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Site Seeing in Cities
By Linton Weeks
Washington Post Staff Writer
Thursday, February 25, 1999

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If you build it, they will log on. At least that's what Terry Lee thinks. He's created the Cyber-Youth Network, a Web site for urban teenagers. With the overdrive help of DaimlerChrysler and volunteers from the Pentagon and other places, Lee, 32, is planning to string together more than a dozen Web sites -- in cities across the country -- that provide information to inner-city kids.

In the early days of the Internet, there was considerable consternation that computers would not be made available to poor people. Lee says that community organizations, churches and public libraries have made it possible for most people to get onto the Internet. "Access has become less of a concern than it was before," he says.

The problem now, says Lee, is that when urban teens check into the Internet, it's hard for them to find the information they need.

That pertinent info is what Lee hopes to provide.

He should know something about cities. He grew up in Harlem. Thanks to special attention from a teacher, Lee applied to and was accepted at a ritzy New Jersey boarding school. He was going to school with the sons of CEOs and ambassadors. "I was exposed to a whole new world of opportunities," he says.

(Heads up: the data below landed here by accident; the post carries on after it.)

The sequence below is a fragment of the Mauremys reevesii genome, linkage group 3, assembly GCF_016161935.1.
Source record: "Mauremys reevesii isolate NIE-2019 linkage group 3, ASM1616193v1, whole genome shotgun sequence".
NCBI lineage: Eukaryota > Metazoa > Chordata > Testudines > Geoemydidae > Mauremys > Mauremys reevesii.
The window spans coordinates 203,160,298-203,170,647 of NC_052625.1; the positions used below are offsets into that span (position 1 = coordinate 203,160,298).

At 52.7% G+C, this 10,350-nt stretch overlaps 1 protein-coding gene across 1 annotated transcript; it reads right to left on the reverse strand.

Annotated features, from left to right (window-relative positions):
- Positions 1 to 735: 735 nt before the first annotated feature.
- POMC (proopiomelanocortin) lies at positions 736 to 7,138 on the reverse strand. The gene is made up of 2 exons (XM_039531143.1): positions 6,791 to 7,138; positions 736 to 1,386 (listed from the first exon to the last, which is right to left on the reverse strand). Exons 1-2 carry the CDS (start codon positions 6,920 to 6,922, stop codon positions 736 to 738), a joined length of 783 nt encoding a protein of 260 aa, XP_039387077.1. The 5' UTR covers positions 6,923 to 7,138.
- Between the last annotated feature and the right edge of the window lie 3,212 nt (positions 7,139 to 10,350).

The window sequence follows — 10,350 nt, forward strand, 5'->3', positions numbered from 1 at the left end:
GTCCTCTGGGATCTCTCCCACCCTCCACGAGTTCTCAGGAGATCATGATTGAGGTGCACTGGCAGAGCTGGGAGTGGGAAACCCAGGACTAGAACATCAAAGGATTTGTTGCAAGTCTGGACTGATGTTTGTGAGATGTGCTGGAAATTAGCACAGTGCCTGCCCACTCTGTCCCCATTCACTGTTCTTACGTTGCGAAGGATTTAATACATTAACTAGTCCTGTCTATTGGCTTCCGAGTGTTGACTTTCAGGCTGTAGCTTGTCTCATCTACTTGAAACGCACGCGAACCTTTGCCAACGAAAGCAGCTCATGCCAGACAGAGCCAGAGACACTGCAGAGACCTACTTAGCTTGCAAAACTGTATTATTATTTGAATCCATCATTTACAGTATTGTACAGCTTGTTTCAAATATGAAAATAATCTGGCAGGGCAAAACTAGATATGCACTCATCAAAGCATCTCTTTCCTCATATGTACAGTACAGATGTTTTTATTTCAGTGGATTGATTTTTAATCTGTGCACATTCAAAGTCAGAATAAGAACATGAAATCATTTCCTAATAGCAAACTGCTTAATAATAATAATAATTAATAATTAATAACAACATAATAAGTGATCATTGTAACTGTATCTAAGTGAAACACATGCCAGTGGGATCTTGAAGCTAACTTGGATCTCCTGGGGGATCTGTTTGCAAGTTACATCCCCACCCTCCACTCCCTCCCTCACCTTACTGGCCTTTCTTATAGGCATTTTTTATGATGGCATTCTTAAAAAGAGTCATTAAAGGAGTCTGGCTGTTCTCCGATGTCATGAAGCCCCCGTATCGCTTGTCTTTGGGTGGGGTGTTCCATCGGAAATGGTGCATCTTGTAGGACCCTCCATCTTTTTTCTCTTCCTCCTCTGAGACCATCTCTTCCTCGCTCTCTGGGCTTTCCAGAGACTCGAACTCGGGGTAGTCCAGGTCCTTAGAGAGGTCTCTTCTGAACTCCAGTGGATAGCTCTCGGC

After graduating from Vassar, Lee wound up in Washington working for a consulting firm. Five years ago he founded A Broader Image (ABI), a nonprofit organization devoted to improving the African American image. Lee's group worked with the local bar association and the Pentagon to collect outdated computers and pass them along to public places, such as the Boys and Girls Clubs of Greater Washington. One of ABI's projects is the Cyber-Youth Network. The D.C. site opened earlier this month. More portals -- in Atlanta, Baltimore, Los Angeles, New York and other places -- will open over the next year or so, Lee says.

The site is full of energy: In the School Zone, visitors can link to research sites such as Homework Central and Electric Library. In an area labeled Today's History Makers, former Virginia governor Douglas Wilder and astronaut Mae C. Jemison are spotlighted for Black History Month. On the site kids can learn about jobs, scholarships, colleges, prenatal care. In the Mentor Zone, kids can meet successful men and women -- this month, Ralph Gilles, a designer for DaimlerChrysler.

Other than a banner ad here and there, the automaker's presence is minimal.

"The Internet has exploded," says Lee. He hopes to provide avenues that would expose African Americans and Hispanic youth to role models they might not find in their own communities.

Such as the teacher he found in Harlem.


   
© Copyright 1999 The Washington Post Company

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